The second half of 2022 got off to a “disappointing” start, according to the Society of the Irish Motor Industry (SIMI)following a 17.3% decline in new car registrations last month.
A total of 21,902 new cars were registered in July, down from 26,477 a year earlier and 24,681 (-11.3%) from pre-Covid levels in July 2019, in what was the first month for 222 vehicle registrations.
During the year to date, registrations are down 3.6% year-on-year, falling from 90,330 to 87,075.
New registrations of light commercial vehicles fell 14.8% from last July to 4,039 and 21.4% from the first seven months of 2021 to 17,100. Heavy goods vehicle registrations fell 1.6% from last July to 317, and for the year to date HGV sales were down 9.4% to 1,675.
Meanwhile, used car imports fell 21.3% from last July to 4,206. For the year to date, imports have fallen 31.1% compared to the first seven months of 2021 from 41,097 to 28,316.
Electric vehicles bucked the larger trend, with sales increasing from 1,895 last July to 2,738, and a total of 11,182 new electric cars have been registered so far this year, compared to 6,225 during the same period of 2021 — an increase of 79.6%.
Electric vehicles, plug-in hybrids and hybrids now have a combined market share of 40.9%, compared to petrol’s 29.3% and diesel’s 27.5%. Hybrid vehicles now make up 21.2% of registrations, with electric accounting for 12.8%, and plug-in electric hybrids 6.8%.
“The electric vehicle segment continues to grow, both in quantum and as a proportion of the new car market, with an 80% year on year growth and a market share of 13%. While it appears that there is appetite among consumers for both new and used cars, supply issues are hampering overall activity,” said Brian Cookedirector general of SIMI.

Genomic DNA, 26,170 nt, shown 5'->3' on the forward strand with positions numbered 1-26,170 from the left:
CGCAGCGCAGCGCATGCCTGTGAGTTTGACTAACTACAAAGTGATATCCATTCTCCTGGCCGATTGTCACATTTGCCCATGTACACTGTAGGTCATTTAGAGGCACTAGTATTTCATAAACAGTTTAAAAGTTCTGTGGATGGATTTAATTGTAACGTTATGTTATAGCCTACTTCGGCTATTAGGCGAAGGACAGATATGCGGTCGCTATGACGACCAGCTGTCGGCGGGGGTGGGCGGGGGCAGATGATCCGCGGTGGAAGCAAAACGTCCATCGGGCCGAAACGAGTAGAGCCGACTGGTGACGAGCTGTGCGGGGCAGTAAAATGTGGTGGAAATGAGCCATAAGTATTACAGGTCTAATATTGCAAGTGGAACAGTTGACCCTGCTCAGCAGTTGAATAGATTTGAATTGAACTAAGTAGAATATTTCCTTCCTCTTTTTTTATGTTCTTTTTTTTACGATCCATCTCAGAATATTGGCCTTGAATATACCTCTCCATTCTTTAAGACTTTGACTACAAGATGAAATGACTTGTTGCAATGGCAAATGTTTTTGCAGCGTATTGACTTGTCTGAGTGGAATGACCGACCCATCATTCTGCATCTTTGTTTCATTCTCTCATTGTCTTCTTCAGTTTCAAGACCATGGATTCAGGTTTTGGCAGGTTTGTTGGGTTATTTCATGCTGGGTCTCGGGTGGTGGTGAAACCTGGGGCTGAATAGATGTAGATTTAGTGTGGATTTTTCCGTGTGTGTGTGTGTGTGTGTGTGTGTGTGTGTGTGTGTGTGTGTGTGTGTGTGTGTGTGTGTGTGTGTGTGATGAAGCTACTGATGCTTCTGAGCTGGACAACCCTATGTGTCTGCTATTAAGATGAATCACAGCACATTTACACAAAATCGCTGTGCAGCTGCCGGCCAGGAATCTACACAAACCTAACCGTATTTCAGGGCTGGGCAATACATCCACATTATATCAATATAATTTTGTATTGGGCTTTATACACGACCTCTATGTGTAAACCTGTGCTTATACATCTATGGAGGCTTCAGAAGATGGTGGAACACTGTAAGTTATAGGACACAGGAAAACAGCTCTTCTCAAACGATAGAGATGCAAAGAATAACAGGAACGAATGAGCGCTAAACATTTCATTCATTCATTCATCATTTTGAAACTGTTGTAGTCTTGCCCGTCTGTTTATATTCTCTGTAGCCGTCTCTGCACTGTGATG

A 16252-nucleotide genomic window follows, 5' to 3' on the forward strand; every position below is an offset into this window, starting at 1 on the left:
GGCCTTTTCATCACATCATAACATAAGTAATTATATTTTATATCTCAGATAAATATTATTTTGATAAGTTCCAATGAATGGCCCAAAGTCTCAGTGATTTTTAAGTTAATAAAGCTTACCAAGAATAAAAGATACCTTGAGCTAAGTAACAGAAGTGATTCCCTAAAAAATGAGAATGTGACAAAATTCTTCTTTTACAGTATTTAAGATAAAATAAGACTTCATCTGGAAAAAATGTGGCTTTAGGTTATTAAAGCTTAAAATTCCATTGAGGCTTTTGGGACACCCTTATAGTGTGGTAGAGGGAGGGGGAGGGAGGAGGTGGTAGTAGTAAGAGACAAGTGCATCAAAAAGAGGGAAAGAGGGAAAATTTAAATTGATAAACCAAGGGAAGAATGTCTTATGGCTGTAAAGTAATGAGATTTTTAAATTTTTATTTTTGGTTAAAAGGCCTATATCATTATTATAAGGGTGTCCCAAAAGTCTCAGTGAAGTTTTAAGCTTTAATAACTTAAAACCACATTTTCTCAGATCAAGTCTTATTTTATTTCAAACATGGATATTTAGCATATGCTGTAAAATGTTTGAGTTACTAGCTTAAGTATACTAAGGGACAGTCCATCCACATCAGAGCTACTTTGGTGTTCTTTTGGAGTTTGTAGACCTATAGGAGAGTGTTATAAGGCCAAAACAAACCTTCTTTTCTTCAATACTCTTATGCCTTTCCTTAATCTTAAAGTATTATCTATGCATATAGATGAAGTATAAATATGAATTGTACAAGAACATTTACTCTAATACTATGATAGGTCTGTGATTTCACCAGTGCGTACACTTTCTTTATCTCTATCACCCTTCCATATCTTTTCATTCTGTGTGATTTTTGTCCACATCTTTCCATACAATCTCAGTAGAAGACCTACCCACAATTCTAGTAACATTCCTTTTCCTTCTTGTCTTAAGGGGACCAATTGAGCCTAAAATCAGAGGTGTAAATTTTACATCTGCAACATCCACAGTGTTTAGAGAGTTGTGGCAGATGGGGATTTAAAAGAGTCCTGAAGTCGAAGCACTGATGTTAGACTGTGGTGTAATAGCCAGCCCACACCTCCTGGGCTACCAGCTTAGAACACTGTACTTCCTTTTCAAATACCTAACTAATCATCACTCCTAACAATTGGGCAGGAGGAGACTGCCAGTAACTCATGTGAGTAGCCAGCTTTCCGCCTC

“The impact of this is another year of below par performance in the Irish new car market, which results in the Irish car fleet continuing to get older. The underlying new car market needs to grow significantly over the next few years if we are to optimise. transport emission reductions.
“Government policies must contain the right measures, to support and encourage the change to lower and zero emitting vehicles. Reducing EV supports or increasing taxation will only act as a barrier to change and add to the cost of living.
“In this context, SIMI is asking the government to continue its support for the EV project by extending EV supports at current levels out to 2025 and to resist any VRT increases in Budget 2023 which will only prove counterproductive and prevent us dealing with the legacy fleet. in an effective manner that supports a just transition.”
The five top selling car brands this year to date are Toyota, Hyundai, Volkswagen, Kia and Skoda, and Hyundai Tuscon is the top selling model ahead of the Toyota Corolla, Toyota C-HR, Kia Sportage and Toyota RAV 4.
In terms of electric vehicles, the VW ID.4 is the year’s top seller, beating out the Hundai Iconiq, Kia EV6, VW ID.3 and Nissan Lead.